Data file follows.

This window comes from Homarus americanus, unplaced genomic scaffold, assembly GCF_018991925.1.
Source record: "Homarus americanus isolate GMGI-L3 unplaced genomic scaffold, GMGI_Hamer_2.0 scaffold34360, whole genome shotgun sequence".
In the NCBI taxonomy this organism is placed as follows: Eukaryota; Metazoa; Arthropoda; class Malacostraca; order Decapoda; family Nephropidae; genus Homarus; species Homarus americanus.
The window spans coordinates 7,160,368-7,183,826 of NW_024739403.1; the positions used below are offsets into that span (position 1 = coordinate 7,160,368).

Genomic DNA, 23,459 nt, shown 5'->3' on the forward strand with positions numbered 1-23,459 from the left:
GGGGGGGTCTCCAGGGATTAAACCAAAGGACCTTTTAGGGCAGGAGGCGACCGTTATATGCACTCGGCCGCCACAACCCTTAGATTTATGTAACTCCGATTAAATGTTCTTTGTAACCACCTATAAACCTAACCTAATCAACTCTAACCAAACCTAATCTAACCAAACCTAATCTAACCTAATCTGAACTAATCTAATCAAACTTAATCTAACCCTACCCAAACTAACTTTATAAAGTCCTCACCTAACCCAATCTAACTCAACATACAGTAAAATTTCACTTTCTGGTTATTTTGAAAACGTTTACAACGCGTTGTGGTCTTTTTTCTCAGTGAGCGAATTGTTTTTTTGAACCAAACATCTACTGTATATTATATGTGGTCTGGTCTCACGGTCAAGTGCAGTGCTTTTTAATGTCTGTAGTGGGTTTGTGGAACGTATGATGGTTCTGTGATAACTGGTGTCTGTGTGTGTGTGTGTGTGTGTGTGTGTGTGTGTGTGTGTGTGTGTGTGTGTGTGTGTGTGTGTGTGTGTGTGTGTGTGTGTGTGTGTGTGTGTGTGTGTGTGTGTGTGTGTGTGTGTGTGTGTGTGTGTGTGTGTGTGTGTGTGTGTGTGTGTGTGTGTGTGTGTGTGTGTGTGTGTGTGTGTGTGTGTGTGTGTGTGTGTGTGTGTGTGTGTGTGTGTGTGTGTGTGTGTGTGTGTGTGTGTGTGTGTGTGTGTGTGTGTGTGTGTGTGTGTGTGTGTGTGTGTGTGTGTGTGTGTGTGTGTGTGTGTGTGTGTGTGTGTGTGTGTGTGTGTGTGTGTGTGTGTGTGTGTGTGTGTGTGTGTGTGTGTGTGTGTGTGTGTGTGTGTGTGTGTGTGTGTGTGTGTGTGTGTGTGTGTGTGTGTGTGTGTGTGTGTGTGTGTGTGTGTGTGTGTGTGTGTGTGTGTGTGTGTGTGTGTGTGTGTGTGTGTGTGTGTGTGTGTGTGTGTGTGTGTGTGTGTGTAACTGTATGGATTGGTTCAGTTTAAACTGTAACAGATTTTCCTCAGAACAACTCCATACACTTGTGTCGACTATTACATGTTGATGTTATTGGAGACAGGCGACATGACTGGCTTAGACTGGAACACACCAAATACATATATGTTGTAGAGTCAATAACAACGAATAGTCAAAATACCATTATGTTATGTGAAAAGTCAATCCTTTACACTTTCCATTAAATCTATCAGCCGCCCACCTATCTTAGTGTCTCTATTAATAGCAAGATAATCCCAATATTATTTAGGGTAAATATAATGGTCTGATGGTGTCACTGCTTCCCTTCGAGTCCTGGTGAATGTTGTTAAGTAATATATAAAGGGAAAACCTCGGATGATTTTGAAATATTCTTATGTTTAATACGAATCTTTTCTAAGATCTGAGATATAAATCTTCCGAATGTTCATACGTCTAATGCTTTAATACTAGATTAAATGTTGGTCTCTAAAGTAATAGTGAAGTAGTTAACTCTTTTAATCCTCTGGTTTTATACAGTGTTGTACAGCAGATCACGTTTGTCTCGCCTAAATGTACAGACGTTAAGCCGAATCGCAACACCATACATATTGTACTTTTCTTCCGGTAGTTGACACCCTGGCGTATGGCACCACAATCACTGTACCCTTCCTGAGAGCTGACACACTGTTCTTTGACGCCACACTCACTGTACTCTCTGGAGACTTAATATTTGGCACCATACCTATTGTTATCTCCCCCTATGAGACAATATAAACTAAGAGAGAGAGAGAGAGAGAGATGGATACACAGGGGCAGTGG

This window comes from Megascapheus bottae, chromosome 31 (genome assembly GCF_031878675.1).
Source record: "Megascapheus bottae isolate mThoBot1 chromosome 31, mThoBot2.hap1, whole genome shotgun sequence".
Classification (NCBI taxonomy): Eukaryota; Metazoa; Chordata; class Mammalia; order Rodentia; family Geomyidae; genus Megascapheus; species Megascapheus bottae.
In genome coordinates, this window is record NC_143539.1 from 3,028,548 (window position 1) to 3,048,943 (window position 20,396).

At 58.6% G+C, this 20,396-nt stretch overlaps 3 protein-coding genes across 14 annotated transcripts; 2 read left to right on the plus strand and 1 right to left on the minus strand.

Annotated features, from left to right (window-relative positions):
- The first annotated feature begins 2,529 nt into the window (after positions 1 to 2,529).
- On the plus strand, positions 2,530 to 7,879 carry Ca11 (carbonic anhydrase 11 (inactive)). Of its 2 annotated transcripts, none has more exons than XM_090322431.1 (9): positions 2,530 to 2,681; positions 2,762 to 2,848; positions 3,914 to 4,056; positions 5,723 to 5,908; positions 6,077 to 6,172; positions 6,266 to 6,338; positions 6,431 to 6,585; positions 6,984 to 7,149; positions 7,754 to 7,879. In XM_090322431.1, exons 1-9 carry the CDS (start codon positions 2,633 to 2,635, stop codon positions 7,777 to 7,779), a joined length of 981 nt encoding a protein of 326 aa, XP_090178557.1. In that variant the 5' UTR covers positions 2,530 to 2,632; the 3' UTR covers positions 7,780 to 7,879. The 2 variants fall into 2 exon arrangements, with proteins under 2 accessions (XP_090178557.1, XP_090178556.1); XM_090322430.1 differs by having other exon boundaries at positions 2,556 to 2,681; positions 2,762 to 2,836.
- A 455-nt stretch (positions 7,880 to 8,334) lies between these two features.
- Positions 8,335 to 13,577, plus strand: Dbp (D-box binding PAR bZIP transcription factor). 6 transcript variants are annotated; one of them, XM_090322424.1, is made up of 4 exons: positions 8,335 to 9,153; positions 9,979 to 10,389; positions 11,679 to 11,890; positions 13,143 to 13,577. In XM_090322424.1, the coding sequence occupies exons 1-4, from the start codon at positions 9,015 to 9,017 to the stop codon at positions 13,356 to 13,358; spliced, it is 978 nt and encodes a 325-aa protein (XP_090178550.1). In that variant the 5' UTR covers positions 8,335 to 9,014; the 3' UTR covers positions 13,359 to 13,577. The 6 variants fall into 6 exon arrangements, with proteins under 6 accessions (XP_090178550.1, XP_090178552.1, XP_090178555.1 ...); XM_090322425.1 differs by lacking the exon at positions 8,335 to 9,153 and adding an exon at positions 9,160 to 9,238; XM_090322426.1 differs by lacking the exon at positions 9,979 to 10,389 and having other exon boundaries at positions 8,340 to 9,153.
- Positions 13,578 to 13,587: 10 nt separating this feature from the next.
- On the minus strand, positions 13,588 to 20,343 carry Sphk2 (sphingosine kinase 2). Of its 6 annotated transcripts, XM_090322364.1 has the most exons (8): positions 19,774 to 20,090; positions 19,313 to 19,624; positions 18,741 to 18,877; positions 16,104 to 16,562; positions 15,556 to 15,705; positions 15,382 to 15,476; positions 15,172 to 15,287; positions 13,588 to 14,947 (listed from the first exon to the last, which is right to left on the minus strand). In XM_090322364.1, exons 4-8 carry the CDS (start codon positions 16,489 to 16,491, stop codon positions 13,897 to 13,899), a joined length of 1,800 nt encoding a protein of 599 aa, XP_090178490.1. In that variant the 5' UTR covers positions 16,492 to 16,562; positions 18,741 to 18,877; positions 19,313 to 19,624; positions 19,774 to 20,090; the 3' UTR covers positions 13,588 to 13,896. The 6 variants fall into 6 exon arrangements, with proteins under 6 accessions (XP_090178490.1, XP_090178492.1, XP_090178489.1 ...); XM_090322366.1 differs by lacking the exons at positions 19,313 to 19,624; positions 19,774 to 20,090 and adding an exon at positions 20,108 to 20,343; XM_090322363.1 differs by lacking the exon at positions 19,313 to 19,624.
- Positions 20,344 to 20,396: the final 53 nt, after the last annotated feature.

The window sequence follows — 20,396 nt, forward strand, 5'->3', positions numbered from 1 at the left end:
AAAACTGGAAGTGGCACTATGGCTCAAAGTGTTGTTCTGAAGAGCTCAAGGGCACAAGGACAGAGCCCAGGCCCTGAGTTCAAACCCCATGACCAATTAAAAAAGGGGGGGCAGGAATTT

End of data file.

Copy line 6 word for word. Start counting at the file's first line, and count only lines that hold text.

GGGGGGGTCTCCAGGGATTAAACCAAAGGACCTTTTAGGGCAGGAGGCGACCGTTATATGCACTCGGCCGCCACAACCCTTAGATTTATGTAACTCCGATTAAATGTTCTTTGTAACCACCTATAAACCTAACCTAATCAACTCTAACCAAACCTAATCTAACCAAACCTAATCTAACCTAATCTGAACTAATCTAATCAAACTTAATCTAACCCTACCCAAACTAACTTTATAAAGTCCTCACCTAACCCAATCTAACTCAACATACAGTAAAATTTCACTTTCTGGTTATTTTGAAAACGTTTACAACGCGTTGTGGTCTTTTTTCTCAGTGAGCGAATTGTTTTTTTGAACCAAACATCTACTGTATATTATATGTGGTCTGGTCTCACGGTCAAGTGCAGTGCTTTTTAATGTCTGTAGTGGGTTTGTGGAACGTATGATGGTTCTGTGATAACTGGTGTCTGTGTGTGTGTGTGTGTGTGTGTGTGTGTGTGTGTGTGTGTGTGTGTGTGTGTGTGTGTGTGTGTGTGTGTGTGTGTGTGTGTGTGTGTGTGTGTGTGTGTGTGTGTGTGTGTGTGTGTGTGTGTGTGTGTGTGTGTGTGTGTGTGTGTGTGTGTGTGTGTGTGTGTGTGTGTGTGTGTGTGTGTGTGTGTGTGTGTGTGTGTGTGTGTGTGTGTGTGTGTGTGTGTGTGTGTGTGTGTGTGTGTGTGTGTGTGTGTGTGTGTGTGTGTGTGTGTGTGTGTGTGTGTGTGTGTGTGTGTGTGTGTGTGTGTGTGTGTGTGTGTGTGTGTGTGTGTGTGTGTGTGTGTGTGTGTGTGTGTGTGTGTGTGTGTGTGTGTGTGTGTGTGTGTGTGTGTGTGTGTGTGTGTGTGTGTGTGTGTGTGTGTGTGTGTGTGTGTGTGTGTGTGTGTGTGTGTGTGTGTGTGTGTGTGTGTGTGTGTGTGTGTGTGTGTGTGTGTGTGTGTGTGTGTGTGTGTGTGTGTAACTGTATGGATTGGTTCAGTTTAAACTGTAACAGATTTTCCTCAGAACAACTCCATACACTTGTGTCGACTATTACATGTTGATGTTATTGGAGACAGGCGACATGACTGGCTTAGACTGGAACACACCAAATACATATATGTTGTAGAGTCAATAACAACGAATAGTCAAAATACCATTATGTTATGTGAAAAGTCAATCCTTTACACTTTCCATTAAATCTATCAGCCGCCCACCTATCTTAGTGTCTCTATTAATAGCAAGATAATCCCAATATTATTTAGGGTAAATATAATGGTCTGATGGTGTCACTGCTTCCCTTCGAGTCCTGGTGAATGTTGTTAAGTAATATATAAAGGGAAAACCTCGGATGATTTTGAAATATTCTTATGTTTAATACGAATCTTTTCTAAGATCTGAGATATAAATCTTCCGAATGTTCATACGTCTAATGCTTTAATACTAGATTAAATGTTGGTCTCTAAAGTAATAGTGAAGTAGTTAACTCTTTTAATCCTCTGGTTTTATACAGTGTTGTACAGCAGATCACGTTTGTCTCGCCTAAATGTACAGACGTTAAGCCGAATCGCAACACCATACATATTGTACTTTTCTTCCGGTAGTTGACACCCTGGCGTATGGCACCACAATCACTGTACCCTTCCTGAGAGCTGACACACTGTTCTTTGACGCCACACTCACTGTACTCTCTGGAGACTTAATATTTGGCACCATACCTATTGTTATCTCCCCCTATGAGACAATATAAACTAAGAGAGAGAGAGAGAGAGAGATGGATACACAGGGGCAGTGG